Sunday we saw Rodney on TV. The Big Guy ran the 4X4 relay with him. They played ball at the same time. Nobody thought that the little guy would be in the NFL. Eyes were set on other stars. And, yet, there he is. And the hundreds of other boys who played with him in Pop Warner, high school and college? Doing something else.

Rodney was playing for the other team, but I still kind of was rooting for him. You know you have passed into another stage in life when you see a big-contract NFL safety on TV and you just want to pinch his cheek. So I pinched the Big Guy’s sweet bearded cheek.

Is That It?

Generic ketchup and roll of papertowels at the most nondescript restaurant.

It’d be hard to imagine a more generic joint. More generic than a hospital waiting room. More generic than a 70’s bus station. More generic than an underfunded rural elementary school. More generic than hundreds of cookie cutter houses along tracks of a former dairy farm.

The color palette is unremarkable. The tables are a blond shellacked wood. The red brown chairs look like they were purchased at a hotel overstock sale. The walls are a yellowy cream. The lighting does nothing to enhance the color. It is neither bright nor dull. There is a maroon border around the wall. It’s almost the same color as the chairs. Almost. Must be a standard issue. No color matching.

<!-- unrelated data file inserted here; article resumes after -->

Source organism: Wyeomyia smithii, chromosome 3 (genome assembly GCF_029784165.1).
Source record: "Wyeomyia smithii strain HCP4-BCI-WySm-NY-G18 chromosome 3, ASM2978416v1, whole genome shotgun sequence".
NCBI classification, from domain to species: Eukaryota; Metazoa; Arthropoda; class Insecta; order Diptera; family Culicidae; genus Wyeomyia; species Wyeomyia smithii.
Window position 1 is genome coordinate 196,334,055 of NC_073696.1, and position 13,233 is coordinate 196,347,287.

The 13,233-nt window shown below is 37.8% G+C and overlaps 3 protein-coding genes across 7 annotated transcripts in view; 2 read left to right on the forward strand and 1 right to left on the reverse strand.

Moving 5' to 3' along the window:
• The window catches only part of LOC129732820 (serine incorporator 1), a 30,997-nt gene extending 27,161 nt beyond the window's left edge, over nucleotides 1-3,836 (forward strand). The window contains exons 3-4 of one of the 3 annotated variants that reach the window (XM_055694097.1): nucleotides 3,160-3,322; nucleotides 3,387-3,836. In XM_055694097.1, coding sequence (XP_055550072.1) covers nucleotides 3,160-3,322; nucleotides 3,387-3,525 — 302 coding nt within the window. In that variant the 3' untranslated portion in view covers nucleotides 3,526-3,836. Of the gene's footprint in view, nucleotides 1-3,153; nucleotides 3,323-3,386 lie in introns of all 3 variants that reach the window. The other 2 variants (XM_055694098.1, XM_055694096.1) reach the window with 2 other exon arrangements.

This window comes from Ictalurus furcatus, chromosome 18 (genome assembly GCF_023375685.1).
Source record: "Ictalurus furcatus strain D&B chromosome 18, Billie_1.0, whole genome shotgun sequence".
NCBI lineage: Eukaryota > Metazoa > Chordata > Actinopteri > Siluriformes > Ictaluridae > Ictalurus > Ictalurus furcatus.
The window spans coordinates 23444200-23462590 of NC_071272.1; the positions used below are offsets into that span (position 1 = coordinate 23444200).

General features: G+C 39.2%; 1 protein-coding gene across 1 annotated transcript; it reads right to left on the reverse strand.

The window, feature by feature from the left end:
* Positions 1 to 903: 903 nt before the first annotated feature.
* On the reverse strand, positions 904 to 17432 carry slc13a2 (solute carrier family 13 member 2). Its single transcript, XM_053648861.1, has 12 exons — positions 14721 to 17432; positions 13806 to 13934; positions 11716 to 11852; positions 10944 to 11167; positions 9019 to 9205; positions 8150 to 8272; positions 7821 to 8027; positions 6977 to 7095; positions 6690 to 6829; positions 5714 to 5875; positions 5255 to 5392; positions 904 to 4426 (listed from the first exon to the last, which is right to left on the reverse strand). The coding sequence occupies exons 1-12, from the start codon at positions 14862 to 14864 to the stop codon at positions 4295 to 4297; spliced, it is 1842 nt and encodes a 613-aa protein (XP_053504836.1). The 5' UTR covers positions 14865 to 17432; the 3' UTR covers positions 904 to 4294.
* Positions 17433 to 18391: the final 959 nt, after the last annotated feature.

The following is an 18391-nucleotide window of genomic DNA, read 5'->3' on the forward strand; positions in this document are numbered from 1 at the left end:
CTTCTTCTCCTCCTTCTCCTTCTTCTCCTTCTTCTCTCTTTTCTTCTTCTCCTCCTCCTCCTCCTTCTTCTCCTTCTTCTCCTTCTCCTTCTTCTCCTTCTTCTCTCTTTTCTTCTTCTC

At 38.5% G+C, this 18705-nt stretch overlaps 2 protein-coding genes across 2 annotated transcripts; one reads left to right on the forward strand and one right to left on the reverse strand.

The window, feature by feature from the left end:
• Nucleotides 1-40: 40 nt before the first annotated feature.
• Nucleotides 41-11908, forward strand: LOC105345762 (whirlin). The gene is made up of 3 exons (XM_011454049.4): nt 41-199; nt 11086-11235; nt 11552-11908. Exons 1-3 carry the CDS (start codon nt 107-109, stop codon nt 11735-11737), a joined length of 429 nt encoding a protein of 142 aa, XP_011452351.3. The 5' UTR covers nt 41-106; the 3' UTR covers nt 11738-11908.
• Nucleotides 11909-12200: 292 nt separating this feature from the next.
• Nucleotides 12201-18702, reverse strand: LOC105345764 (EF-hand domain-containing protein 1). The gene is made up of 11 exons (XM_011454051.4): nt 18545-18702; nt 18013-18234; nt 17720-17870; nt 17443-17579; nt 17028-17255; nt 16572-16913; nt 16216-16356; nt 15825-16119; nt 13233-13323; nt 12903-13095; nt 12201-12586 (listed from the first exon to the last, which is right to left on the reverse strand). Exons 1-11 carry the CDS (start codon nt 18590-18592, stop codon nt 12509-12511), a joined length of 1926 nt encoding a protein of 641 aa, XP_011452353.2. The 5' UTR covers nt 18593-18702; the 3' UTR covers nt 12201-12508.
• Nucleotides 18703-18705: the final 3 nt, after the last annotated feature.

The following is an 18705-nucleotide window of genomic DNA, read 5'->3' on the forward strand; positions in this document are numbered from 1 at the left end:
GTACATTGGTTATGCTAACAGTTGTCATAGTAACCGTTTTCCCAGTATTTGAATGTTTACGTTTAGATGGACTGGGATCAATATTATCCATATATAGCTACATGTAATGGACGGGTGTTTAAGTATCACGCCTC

Even more generic are the walls. There is nothing on them. No posters. No velvet paintings. No year at a glance calendars. No neon. No Christmas lights. No tchotchkes. Not even an official occupancy sign. There was, however, a fire alarm. A generic one.

There’s a shellacked table that’s pulled up next to the counter. It has a row of tabasco bottles, a row of yellow mustard bottles and a row of ketchup bottles. There is also a pile of napkins. No napkin holder, just a pile of napkins. There is a plain sign with the menu. It’s not even hung. It sits on top of the shelacked table next to the counter and leans on the yellowy cream wall. On the other side of the counter is a soda fridge. Like at 7-11. Or at a 7-11 knock off.

Oh, and that counter? It is more like a small bar in someone’s basement. It’s maybe four feet long with a cash register. It’s all yellowy cream colored. It disappears into the walls. If there wasn’t a very big man in a black shirt behind it, you likely would not see it. You’d just think a cash register was levitating.